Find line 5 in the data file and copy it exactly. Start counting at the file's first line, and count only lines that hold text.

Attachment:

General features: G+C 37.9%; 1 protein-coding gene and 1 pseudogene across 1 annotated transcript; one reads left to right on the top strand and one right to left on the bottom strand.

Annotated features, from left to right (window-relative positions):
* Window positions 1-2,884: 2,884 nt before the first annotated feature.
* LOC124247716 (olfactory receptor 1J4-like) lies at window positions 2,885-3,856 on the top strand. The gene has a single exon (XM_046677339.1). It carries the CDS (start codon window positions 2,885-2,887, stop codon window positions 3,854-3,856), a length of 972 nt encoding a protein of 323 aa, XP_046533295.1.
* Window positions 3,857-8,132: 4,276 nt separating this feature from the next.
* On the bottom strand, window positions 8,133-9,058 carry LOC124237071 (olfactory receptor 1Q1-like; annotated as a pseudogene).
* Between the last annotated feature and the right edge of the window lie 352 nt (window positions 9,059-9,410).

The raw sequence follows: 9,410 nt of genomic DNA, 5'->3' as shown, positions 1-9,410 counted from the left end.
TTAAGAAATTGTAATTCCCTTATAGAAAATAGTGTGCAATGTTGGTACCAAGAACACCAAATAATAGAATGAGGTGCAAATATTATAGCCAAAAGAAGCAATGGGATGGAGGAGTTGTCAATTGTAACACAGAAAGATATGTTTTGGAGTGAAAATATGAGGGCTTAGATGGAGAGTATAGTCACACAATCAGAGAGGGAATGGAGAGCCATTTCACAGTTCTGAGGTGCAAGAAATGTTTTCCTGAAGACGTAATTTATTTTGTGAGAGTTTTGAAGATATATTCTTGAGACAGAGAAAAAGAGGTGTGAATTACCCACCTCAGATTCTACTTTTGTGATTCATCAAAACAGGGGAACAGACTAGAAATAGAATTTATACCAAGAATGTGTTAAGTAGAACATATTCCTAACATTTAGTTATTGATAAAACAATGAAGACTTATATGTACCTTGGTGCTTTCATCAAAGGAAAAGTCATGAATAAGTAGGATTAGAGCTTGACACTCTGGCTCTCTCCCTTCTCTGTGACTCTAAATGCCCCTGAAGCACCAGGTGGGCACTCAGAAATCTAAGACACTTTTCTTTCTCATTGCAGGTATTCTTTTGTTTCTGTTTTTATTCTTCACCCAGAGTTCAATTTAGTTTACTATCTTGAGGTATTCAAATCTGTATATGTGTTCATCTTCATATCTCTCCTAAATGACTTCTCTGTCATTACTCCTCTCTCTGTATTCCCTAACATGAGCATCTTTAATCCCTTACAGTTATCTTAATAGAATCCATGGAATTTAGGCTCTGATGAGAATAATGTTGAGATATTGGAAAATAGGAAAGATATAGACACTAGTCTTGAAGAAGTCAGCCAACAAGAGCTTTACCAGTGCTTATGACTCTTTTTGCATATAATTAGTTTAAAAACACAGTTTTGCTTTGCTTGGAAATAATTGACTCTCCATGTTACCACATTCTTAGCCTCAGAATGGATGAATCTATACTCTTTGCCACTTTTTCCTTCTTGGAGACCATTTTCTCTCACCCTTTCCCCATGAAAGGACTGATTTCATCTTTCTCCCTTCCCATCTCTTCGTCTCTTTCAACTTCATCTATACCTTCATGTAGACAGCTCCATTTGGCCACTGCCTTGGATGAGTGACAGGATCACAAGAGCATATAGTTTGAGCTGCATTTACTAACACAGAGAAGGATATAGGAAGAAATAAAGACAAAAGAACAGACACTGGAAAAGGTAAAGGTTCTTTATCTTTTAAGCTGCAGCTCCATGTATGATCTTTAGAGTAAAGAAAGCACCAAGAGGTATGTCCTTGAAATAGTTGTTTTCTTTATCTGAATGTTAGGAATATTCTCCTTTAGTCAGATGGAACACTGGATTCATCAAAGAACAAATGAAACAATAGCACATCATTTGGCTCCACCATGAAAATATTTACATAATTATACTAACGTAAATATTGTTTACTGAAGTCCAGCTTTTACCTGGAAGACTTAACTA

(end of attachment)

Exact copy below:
* Window positions 3,857-8,132: 4,276 nt separating this feature from the next.